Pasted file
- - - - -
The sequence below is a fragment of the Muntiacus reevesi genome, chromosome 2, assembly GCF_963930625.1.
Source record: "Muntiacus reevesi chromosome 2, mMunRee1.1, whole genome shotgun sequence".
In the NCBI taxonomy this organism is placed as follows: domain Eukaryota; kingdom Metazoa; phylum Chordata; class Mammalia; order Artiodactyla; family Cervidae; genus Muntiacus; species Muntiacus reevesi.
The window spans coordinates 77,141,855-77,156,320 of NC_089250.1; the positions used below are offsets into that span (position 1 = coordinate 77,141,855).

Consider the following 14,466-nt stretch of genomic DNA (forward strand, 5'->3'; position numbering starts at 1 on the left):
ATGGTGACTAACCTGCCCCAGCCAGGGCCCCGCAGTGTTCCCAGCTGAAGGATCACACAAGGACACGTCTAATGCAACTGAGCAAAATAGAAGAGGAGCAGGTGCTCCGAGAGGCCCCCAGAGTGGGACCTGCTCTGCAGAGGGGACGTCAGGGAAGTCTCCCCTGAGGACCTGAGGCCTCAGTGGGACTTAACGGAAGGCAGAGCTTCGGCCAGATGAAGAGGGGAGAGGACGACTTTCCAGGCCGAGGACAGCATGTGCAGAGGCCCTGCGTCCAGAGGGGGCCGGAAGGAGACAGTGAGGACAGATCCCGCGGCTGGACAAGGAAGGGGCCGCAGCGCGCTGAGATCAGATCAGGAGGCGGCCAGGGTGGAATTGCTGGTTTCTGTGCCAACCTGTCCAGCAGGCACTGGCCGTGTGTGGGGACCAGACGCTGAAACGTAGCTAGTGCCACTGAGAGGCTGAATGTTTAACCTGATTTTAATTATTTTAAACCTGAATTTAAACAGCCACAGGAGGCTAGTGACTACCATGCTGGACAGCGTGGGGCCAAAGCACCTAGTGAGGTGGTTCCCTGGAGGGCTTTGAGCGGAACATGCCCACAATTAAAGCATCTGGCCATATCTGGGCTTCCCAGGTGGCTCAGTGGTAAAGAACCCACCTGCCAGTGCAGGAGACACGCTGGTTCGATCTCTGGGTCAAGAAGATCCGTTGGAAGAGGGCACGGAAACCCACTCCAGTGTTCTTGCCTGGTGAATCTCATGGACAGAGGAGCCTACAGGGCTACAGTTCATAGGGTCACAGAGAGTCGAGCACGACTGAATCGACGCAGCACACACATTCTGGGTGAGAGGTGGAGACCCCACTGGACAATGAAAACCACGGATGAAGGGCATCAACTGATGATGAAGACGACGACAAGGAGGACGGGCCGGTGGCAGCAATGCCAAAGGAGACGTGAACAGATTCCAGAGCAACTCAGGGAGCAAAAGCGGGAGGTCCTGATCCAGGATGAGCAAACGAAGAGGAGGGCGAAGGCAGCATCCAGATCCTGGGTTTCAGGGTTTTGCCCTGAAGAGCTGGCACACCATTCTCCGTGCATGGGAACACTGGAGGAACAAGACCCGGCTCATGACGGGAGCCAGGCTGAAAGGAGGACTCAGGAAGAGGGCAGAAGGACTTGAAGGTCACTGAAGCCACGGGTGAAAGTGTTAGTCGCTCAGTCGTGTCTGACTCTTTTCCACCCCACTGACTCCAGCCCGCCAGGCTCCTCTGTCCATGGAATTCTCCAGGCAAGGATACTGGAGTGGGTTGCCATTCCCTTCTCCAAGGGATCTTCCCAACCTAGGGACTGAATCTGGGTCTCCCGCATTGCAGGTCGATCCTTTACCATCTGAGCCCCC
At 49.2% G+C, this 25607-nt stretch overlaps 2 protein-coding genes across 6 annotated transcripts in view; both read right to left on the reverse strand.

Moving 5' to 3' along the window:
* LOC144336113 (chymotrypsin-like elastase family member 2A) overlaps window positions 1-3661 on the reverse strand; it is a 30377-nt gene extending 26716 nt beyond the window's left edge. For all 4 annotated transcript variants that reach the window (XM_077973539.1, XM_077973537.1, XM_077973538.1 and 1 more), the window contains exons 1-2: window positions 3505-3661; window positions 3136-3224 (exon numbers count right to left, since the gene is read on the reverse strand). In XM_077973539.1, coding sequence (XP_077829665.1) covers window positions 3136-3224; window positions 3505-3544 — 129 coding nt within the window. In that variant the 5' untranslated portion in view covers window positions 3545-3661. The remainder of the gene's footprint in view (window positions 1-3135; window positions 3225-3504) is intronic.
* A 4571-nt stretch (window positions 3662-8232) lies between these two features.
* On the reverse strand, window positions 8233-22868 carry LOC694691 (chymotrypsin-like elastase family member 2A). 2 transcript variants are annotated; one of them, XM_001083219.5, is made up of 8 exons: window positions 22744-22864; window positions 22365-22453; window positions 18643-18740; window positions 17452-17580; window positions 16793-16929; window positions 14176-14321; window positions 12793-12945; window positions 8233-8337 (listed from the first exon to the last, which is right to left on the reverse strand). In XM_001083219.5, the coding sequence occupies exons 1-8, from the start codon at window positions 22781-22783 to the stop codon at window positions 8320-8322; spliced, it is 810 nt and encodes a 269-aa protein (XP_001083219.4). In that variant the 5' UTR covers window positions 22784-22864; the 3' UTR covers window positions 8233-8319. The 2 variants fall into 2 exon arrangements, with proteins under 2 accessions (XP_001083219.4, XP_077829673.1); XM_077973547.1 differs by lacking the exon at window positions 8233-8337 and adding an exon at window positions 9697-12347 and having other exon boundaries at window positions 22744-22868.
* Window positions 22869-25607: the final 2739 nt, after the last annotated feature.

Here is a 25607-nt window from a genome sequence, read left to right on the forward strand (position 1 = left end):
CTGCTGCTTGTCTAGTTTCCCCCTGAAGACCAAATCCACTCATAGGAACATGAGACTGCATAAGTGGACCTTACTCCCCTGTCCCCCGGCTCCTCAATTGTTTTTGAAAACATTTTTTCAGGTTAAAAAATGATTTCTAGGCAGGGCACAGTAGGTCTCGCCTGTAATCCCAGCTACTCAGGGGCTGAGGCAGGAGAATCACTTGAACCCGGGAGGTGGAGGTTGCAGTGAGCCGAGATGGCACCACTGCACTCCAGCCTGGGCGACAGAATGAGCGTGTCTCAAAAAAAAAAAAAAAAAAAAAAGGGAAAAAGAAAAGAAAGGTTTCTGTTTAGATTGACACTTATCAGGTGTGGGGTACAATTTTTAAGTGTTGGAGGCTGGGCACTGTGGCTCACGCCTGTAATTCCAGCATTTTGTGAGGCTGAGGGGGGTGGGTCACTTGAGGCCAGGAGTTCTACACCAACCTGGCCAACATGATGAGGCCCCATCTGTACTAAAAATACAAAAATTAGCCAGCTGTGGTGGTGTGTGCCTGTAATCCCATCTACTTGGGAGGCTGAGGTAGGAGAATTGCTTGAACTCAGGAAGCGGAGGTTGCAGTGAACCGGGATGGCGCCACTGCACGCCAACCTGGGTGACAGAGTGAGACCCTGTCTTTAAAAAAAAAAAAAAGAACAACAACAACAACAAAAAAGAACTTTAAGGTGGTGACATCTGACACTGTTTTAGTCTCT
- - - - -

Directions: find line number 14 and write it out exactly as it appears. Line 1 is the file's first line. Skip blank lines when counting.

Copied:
CTGCTGCTTGTCTAGTTTCCCCCTGAAGACCAAATCCACTCATAGGAACATGAGACTGCATAAGTGGACCTTACTCCCCTGTCCCCCGGCTCCTCAATTGTTTTTGAAAACATTTTTTCAGGTTAAAAAATGATTTCTAGGCAGGGCACAGTAGGTCTCGCCTGTAATCCCAGCTACTCAGGGGCTGAGGCAGGAGAATCACTTGAACCCGGGAGGTGGAGGTTGCAGTGAGCCGAGATGGCACCACTGCACTCCAGCCTGGGCGACAGAATGAGCGTGTCTCAAAAAAAAAAAAAAAAAAAAAAGGGAAAAAGAAAAGAAAGGTTTCTGTTTAGATTGACACTTATCAGGTGTGGGGTACAATTTTTAAGTGTTGGAGGCTGGGCACTGTGGCTCACGCCTGTAATTCCAGCATTTTGTGAGGCTGAGGGGGGTGGGTCACTTGAGGCCAGGAGTTCTACACCAACCTGGCCAACATGATGAGGCCCCATCTGTACTAAAAATACAAAAATTAGCCAGCTGTGGTGGTGTGTGCCTGTAATCCCATCTACTTGGGAGGCTGAGGTAGGAGAATTGCTTGAACTCAGGAAGCGGAGGTTGCAGTGAACCGGGATGGCGCCACTGCACGCCAACCTGGGTGACAGAGTGAGACCCTGTCTTTAAAAAAAAAAAAAAGAACAACAACAACAACAAAAAAGAACTTTAAGGTGGTGACATCTGACACTGTTTTAGTCTCT